Dutch F1 Grand Prix asks fans to cycle to track in the dunes
How do you get more than 100,000 Dutch Formula One fans to a race track in the dunes of a beach town with only two roads in and out? Ask them to take a bicycle, the organisers of the Dutch Grand Prix say.
Situated in the dunes 25km west of Amsterdam, the Zandvoort circuit is picturesque but hard to get to for large crowds, especially one as big as its first F1 Grand Prix since 1985 - scheduled for September 5.
As Zandvoort, a town of little more than 17,000 people on the North Sea coast, will ban almost all cars from its two inland roads during race days, organisers say they have urged people to choose other ways to travel. “Forty-two percent of the 110,000 spectators expected every day have said they now plan to use a bicycle, or to a lesser extent motorised scooters, to come here”, Grand Prix organiser Rob Langenberg said.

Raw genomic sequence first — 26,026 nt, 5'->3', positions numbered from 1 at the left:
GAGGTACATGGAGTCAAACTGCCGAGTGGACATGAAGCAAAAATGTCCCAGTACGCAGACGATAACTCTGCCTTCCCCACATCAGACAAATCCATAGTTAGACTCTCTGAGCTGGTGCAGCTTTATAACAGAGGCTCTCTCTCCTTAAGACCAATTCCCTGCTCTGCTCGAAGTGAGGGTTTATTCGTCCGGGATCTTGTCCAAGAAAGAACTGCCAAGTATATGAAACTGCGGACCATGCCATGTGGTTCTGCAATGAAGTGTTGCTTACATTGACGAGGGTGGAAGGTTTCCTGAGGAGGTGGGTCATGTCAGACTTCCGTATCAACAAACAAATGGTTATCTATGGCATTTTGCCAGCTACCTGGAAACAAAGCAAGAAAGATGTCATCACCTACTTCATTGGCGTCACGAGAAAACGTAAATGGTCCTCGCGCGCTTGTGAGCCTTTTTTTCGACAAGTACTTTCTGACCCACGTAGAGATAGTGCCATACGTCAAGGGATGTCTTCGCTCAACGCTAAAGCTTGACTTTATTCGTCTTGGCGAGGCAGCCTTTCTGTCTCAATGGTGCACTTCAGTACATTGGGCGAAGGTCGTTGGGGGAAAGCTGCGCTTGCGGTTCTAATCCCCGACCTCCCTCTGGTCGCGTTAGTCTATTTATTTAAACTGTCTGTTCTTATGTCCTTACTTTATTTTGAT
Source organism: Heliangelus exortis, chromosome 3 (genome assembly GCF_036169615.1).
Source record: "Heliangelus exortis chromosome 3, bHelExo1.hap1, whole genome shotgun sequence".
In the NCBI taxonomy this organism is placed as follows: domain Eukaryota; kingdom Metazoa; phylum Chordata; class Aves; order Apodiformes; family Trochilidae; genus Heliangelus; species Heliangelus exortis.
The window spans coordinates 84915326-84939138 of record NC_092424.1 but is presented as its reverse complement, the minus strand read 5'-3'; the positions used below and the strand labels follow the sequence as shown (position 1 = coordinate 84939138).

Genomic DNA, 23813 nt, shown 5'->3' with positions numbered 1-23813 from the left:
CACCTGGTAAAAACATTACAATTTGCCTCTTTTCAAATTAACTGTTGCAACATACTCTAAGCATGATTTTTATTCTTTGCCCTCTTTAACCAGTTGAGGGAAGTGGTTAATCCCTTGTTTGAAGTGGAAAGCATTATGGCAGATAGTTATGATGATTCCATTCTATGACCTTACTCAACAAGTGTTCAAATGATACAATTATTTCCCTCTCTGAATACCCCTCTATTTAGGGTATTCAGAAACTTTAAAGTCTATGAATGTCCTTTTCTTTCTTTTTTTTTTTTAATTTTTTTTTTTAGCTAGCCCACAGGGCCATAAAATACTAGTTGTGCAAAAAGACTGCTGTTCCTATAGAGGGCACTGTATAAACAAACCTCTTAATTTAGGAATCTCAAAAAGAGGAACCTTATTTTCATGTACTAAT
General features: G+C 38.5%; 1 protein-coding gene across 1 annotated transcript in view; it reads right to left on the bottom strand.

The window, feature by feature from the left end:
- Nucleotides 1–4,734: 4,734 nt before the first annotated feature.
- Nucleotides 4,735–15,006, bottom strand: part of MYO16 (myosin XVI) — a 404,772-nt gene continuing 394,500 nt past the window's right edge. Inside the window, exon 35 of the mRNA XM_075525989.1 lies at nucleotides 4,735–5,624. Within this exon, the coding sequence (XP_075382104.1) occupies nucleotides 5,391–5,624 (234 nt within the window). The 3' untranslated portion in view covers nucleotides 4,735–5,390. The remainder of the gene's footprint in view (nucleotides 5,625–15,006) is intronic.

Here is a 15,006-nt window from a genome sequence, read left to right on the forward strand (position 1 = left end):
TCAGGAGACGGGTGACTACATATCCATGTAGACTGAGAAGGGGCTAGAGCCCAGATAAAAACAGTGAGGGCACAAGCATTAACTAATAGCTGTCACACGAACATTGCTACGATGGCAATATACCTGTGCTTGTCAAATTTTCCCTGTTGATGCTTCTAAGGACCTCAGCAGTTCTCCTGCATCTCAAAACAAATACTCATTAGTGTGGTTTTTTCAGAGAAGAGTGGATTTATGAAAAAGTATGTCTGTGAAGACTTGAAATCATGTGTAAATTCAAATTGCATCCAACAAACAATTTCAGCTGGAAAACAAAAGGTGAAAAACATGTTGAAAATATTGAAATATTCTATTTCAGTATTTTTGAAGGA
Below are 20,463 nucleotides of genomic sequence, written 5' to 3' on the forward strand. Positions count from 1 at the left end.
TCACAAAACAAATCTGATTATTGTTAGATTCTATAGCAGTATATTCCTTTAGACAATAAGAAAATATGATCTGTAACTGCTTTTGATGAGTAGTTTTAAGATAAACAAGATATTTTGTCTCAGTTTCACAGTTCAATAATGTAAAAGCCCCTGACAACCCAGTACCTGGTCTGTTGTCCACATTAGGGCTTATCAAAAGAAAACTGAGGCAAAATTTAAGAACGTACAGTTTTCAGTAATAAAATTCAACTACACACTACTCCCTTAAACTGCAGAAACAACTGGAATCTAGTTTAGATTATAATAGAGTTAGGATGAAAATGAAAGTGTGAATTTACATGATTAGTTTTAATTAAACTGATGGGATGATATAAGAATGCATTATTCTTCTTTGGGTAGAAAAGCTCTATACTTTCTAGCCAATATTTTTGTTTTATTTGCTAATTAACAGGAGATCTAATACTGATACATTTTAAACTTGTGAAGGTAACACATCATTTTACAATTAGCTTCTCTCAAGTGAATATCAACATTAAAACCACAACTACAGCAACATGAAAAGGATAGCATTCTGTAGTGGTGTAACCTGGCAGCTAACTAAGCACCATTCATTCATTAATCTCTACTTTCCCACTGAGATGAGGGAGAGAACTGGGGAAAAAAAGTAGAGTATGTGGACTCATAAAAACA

“In the past year, enthusiasm for coming by bicycle has increased, maybe also because the coronavirus crisis made trains a less attractive option.”
The cyclists will either bike the whole way to Zandvoort or travel by car to one of several designated parking areas in the region and then hop on bikes or scooters or use one of thousands of pre-reserved rental bikes supplied by the race organisers to travel the last 10 to 30km to the track, Langenberg said.
This should ensure a wave of orange-clad Max Verstappen fans crowd the bicycle lanes to the beach - if the coronavirus pandemic allows.
The race was called off in May last year as the Netherlands battled its first wave of infections. And while lockdown measures have been eased in recent weeks, social distancing measures would still only allow a fraction of the fans Zandvoort hopes to host.
“We are ready for everyone to come”, Langenberg said. “We'll see whether it will be allowed.”